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Documents related to the Culebra Cut, a key section of the Panama Canal project that cut through the Continental Divide, that were thought to be lost forever were found at the Linda Hall Library in Kansas City, Missouri, United States.
The papers belonged to A.B. Nichols, an engineer who worked on the Culebra Cut, and were inaccessible for more than 80 years. “They were technically lost,” said Lisa Browar, the library’s president. “If something isn’t cataloged, the general public or the research public can’t find it. And you can’t use what you can’t find.”
His collection comprises about 1200 photographs, 1300 blueprints, 100 maps and more than 100 journals. Before they came to the Linda Hall Library, they were decaying on shelves in New York.
Nichols, of Philadelphia, was first hired by the Isthmian Canal Commission in 1899 to survey a Nicaraguan route. In 1904, he was assigned to the Panama Canal. In 1906, he was appointed official engineer there and retired in 1914.
The engineer’s documents are part of a series of remembrances commemorating the Panama Canal centenary which includes artifacts from the library’s Nichols Collection, a scale model of the Canal Zone, a model of a working canal lock, and rare books from the library’s “History of Science” collection. The exhibition will be accompanied by a free public lecture series, exhibition tours, and an educational website.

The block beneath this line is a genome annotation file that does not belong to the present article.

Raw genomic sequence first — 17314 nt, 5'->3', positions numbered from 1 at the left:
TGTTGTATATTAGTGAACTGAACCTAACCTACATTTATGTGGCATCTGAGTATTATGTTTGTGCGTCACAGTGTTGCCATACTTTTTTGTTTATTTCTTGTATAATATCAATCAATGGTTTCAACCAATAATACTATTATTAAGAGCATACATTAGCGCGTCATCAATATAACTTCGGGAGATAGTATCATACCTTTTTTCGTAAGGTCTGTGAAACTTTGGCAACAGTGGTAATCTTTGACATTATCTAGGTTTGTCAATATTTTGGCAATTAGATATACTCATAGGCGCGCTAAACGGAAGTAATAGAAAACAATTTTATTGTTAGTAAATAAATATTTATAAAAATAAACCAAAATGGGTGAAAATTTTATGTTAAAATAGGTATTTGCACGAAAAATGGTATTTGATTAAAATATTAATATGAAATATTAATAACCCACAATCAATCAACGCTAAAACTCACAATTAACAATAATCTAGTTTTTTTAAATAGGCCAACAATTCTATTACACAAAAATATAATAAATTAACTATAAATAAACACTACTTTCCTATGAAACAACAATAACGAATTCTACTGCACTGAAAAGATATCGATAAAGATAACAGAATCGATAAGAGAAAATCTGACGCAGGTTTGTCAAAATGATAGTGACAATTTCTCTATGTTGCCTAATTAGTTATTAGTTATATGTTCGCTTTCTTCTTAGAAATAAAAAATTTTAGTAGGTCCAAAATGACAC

The centennial exhibit has more than 100 items. Co-curators Eric Ward and Donna Swischer said Nichols’ records were meticulous, down to the amounts of dynamite used and the number of cubic tons of earth moved.
“He has books that look like Excel spreadsheets for daily excavations, the costs of every part of the operation in tiny little pencil marks, and cross-references to different books,” Swischer said.
“This is first-person history,” Browar said. “The artifacts in the Nichols collection represent what one man who was eyewitness to the entire project felt was important to save.”
One journal records Nichols’ thoughts about an explosion of 44,000 pounds of dynamite on Dec. 12, 1908, that killed 26 people and wounded 49. Speculation about the cause included a chemical reaction with acidic water, but Nichols had his own theory.
“It is practically certain that the powder man in charge of loading the holes was drunk the night before the explosion and he was also seen in a saloon in Bas Obispo drinking about 9 a.m. the day of the explosion,” Nichols wrote. “This is probably the sort of chemical action which caused the explosion.”
Nichols’ papers had been warehoused at the Engineering Societies Library in New York. When it closed in 1995, most of the library’s material was moved to the Linda Hall Library, the largest privately funded library devoted to science, engineering and technology.
The library has digitized the Nichols collection for its website, and on Aug. 15, the 100th anniversary of the opening of the canal, will post a digital version of the centennial exhibit.